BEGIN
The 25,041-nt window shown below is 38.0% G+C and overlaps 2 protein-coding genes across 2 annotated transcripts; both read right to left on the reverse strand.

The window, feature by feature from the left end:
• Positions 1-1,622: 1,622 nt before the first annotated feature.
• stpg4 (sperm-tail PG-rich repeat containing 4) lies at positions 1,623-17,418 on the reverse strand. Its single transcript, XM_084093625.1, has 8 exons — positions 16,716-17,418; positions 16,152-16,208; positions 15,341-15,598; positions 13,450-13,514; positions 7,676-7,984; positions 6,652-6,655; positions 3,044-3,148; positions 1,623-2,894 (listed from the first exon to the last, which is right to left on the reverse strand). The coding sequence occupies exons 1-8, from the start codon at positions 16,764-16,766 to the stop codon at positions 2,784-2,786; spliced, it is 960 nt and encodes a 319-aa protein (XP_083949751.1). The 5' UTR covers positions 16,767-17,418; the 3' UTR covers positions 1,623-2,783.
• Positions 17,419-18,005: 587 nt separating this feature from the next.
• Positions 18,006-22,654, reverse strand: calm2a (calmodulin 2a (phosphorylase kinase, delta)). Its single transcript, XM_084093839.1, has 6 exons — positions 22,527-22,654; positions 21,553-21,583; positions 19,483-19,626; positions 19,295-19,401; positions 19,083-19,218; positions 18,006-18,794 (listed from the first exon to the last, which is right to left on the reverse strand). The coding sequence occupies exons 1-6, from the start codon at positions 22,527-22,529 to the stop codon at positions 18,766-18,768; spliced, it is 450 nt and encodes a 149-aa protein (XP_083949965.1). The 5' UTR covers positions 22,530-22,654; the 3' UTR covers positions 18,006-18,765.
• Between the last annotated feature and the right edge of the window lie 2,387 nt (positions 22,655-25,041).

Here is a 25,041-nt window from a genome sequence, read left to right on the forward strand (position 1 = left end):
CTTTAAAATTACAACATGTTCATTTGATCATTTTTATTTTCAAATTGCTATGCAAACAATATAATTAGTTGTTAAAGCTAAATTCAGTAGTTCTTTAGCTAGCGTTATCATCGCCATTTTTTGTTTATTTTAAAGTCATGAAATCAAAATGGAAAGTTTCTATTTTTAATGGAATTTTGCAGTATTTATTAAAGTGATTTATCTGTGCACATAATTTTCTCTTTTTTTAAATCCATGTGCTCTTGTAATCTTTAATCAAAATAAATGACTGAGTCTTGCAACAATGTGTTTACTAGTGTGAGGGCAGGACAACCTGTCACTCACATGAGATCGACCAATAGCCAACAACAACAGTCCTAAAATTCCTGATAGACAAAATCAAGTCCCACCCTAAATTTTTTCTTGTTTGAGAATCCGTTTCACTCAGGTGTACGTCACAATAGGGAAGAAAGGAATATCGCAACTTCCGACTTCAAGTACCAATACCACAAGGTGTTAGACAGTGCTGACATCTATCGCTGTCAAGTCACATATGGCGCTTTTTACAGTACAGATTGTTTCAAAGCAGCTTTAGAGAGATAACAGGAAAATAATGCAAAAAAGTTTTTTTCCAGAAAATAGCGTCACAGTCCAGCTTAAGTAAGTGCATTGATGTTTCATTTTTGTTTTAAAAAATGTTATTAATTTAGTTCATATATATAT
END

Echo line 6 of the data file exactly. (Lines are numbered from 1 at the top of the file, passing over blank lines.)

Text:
• Positions 18,006-22,654, reverse strand: calm2a (calmodulin 2a (phosphorylase kinase, delta)). Its single transcript, XM_084093839.1, has 6 exons — positions 22,527-22,654; positions 21,553-21,583; positions 19,483-19,626; positions 19,295-19,401; positions 19,083-19,218; positions 18,006-18,794 (listed from the first exon to the last, which is right to left on the reverse strand). The coding sequence occupies exons 1-6, from the start codon at positions 22,527-22,529 to the stop codon at positions 18,766-18,768; spliced, it is 450 nt and encodes a 149-aa protein (XP_083949965.1). The 5' UTR covers positions 22,530-22,654; the 3' UTR covers positions 18,006-18,765.